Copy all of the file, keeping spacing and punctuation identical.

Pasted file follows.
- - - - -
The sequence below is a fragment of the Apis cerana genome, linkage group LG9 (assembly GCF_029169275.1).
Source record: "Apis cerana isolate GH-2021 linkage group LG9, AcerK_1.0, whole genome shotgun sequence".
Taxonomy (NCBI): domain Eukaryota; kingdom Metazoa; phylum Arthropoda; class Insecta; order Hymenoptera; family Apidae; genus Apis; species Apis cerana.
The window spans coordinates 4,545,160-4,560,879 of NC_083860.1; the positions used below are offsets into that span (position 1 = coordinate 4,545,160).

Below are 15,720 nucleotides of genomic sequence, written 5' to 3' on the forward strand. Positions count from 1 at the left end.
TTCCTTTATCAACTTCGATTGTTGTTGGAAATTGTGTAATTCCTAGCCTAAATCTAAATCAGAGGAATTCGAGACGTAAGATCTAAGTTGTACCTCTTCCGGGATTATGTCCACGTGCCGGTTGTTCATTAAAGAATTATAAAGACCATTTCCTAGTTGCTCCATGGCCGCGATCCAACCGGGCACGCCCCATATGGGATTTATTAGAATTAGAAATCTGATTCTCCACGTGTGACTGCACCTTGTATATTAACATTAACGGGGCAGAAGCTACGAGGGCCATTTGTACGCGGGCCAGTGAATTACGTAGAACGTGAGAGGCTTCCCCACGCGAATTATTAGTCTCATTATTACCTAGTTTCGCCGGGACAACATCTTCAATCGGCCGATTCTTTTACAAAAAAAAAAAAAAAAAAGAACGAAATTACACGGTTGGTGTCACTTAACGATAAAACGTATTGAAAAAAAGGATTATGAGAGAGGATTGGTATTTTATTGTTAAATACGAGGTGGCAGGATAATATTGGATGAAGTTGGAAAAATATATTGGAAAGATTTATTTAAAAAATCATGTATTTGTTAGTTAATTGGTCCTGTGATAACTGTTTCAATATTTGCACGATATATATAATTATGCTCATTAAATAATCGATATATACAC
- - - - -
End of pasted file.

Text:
The sequence below is a fragment of the Apis cerana genome, linkage group LG9 (assembly GCF_029169275.1).
Source record: "Apis cerana isolate GH-2021 linkage group LG9, AcerK_1.0, whole genome shotgun sequence".
Taxonomy (NCBI): domain Eukaryota; kingdom Metazoa; phylum Arthropoda; class Insecta; order Hymenoptera; family Apidae; genus Apis; species Apis cerana.
The window spans coordinates 4,545,160-4,560,879 of NC_083860.1; the positions used below are offsets into that span (position 1 = coordinate 4,545,160).

Below are 15,720 nucleotides of genomic sequence, written 5' to 3' on the forward strand. Positions count from 1 at the left end.
TTCCTTTATCAACTTCGATTGTTGTTGGAAATTGTGTAATTCCTAGCCTAAATCTAAATCAGAGGAATTCGAGACGTAAGATCTAAGTTGTACCTCTTCCGGGATTATGTCCACGTGCCGGTTGTTCATTAAAGAATTATAAAGACCATTTCCTAGTTGCTCCATGGCCGCGATCCAACCGGGCACGCCCCATATGGGATTTATTAGAATTAGAAATCTGATTCTCCACGTGTGACTGCACCTTGTATATTAACATTAACGGGGCAGAAGCTACGAGGGCCATTTGTACGCGGGCCAGTGAATTACGTAGAACGTGAGAGGCTTCCCCACGCGAATTATTAGTCTCATTATTACCTAGTTTCGCCGGGACAACATCTTCAATCGGCCGATTCTTTTACAAAAAAAAAAAAAAAAAAGAACGAAATTACACGGTTGGTGTCACTTAACGATAAAACGTATTGAAAAAAAGGATTATGAGAGAGGATTGGTATTTTATTGTTAAATACGAGGTGGCAGGATAATATTGGATGAAGTTGGAAAAATATATTGGAAAGATTTATTTAAAAAATCATGTATTTGTTAGTTAATTGGTCCTGTGATAACTGTTTCAATATTTGCACGATATATATAATTATGCTCATTAAATAATCGATATATACAC